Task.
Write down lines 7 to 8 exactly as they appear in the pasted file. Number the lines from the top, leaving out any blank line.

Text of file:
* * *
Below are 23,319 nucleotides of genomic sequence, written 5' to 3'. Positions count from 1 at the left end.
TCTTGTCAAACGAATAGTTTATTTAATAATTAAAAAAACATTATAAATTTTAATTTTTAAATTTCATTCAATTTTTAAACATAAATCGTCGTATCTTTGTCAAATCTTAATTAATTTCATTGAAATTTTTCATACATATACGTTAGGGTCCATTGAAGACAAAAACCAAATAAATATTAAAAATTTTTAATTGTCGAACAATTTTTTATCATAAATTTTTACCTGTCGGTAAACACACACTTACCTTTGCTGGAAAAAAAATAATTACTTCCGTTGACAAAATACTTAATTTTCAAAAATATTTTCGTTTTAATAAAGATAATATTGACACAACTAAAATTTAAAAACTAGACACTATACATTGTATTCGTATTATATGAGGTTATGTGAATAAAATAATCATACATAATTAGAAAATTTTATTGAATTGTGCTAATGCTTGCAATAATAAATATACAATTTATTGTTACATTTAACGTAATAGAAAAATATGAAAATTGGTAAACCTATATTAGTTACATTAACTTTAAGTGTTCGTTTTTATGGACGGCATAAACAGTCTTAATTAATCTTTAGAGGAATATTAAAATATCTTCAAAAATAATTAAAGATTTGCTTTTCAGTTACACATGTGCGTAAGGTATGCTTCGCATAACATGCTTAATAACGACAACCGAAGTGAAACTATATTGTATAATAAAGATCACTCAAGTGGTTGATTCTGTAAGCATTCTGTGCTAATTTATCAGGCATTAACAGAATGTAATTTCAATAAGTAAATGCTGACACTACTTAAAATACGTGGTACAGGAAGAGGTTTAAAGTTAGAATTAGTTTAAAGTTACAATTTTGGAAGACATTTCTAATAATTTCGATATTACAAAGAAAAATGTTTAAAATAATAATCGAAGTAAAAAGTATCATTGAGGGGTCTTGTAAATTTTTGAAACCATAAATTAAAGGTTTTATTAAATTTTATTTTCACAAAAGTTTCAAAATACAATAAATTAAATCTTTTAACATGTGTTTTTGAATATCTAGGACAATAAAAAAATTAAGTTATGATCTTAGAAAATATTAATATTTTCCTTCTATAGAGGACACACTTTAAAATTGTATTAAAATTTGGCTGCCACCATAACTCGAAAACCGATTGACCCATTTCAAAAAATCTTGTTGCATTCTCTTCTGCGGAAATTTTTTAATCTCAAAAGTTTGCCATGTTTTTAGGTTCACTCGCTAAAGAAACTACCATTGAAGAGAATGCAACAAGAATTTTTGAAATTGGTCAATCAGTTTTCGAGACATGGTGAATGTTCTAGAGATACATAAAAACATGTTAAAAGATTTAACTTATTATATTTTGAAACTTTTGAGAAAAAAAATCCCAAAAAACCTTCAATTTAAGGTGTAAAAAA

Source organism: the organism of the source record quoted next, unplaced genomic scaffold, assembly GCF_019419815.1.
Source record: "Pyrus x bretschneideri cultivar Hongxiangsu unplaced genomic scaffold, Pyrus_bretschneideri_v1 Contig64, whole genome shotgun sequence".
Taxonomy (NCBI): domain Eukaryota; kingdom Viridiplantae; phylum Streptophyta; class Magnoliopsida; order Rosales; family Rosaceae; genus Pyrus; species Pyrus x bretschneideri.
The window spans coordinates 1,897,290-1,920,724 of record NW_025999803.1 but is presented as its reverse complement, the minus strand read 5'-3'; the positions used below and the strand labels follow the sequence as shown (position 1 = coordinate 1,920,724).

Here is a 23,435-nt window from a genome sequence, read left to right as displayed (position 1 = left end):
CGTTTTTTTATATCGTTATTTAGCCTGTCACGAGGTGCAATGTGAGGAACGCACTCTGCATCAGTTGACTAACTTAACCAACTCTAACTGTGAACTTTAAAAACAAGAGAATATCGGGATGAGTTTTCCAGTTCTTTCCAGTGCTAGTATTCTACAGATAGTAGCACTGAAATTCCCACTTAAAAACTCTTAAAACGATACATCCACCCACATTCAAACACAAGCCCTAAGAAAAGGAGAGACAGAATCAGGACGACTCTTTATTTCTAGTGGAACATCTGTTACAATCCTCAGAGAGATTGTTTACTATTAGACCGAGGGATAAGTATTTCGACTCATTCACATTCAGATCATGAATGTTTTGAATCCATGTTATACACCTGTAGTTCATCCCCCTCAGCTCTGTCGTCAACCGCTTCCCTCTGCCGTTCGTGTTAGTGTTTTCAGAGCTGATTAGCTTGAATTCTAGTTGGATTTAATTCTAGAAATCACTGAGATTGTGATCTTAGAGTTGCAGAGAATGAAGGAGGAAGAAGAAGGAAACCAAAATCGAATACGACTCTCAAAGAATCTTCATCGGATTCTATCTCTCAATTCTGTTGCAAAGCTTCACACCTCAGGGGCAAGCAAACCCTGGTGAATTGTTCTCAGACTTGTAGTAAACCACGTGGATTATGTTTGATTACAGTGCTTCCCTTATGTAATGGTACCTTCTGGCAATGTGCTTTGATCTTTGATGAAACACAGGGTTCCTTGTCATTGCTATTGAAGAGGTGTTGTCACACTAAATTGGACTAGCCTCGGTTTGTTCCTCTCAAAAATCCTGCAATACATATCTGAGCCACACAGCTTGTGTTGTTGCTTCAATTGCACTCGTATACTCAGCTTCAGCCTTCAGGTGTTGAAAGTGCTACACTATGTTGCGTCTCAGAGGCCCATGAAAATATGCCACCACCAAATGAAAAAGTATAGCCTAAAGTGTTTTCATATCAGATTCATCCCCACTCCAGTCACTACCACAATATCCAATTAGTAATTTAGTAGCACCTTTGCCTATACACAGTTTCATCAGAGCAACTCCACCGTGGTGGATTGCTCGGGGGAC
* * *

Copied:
Here is a 23,435-nt window from a genome sequence, read left to right as displayed (position 1 = left end):
CGTTTTTTTATATCGTTATTTAGCCTGTCACGAGGTGCAATGTGAGGAACGCACTCTGCATCAGTTGACTAACTTAACCAACTCTAACTGTGAACTTTAAAAACAAGAGAATATCGGGATGAGTTTTCCAGTTCTTTCCAGTGCTAGTATTCTACAGATAGTAGCACTGAAATTCCCACTTAAAAACTCTTAAAACGATACATCCACCCACATTCAAACACAAGCCCTAAGAAAAGGAGAGACAGAATCAGGACGACTCTTTATTTCTAGTGGAACATCTGTTACAATCCTCAGAGAGATTGTTTACTATTAGACCGAGGGATAAGTATTTCGACTCATTCACATTCAGATCATGAATGTTTTGAATCCATGTTATACACCTGTAGTTCATCCCCCTCAGCTCTGTCGTCAACCGCTTCCCTCTGCCGTTCGTGTTAGTGTTTTCAGAGCTGATTAGCTTGAATTCTAGTTGGATTTAATTCTAGAAATCACTGAGATTGTGATCTTAGAGTTGCAGAGAATGAAGGAGGAAGAAGAAGGAAACCAAAATCGAATACGACTCTCAAAGAATCTTCATCGGATTCTATCTCTCAATTCTGTTGCAAAGCTTCACACCTCAGGGGCAAGCAAACCCTGGTGAATTGTTCTCAGACTTGTAGTAAACCACGTGGATTATGTTTGATTACAGTGCTTCCCTTATGTAATGGTACCTTCTGGCAATGTGCTTTGATCTTTGATGAAACACAGGGTTCCTTGTCATTGCTATTGAAGAGGTGTTGTCACACTAAATTGGACTAGCCTCGGTTTGTTCCTCTCAAAAATCCTGCAATACATATCTGAGCCACACAGCTTGTGTTGTTGCTTCAATTGCACTCGTATACTCAGCTTCAGCCTTCAGGTGTTGAAAGTGCTACACTATGTTGCGTCTCAGAGGCCCATGAAAATATGCCACCACCAAATGAAAAAGTATAGCCTAAAGTGTTTTCATATCAGATTCATCCCCACTCCAGTCACTACCACAATATCCAATTAGTAATTTAGTAGCACCTTTGCCTATACACAGTTTCATCAGAGCAACTCCACCGTGGTGGATTGCTCGGGGGAC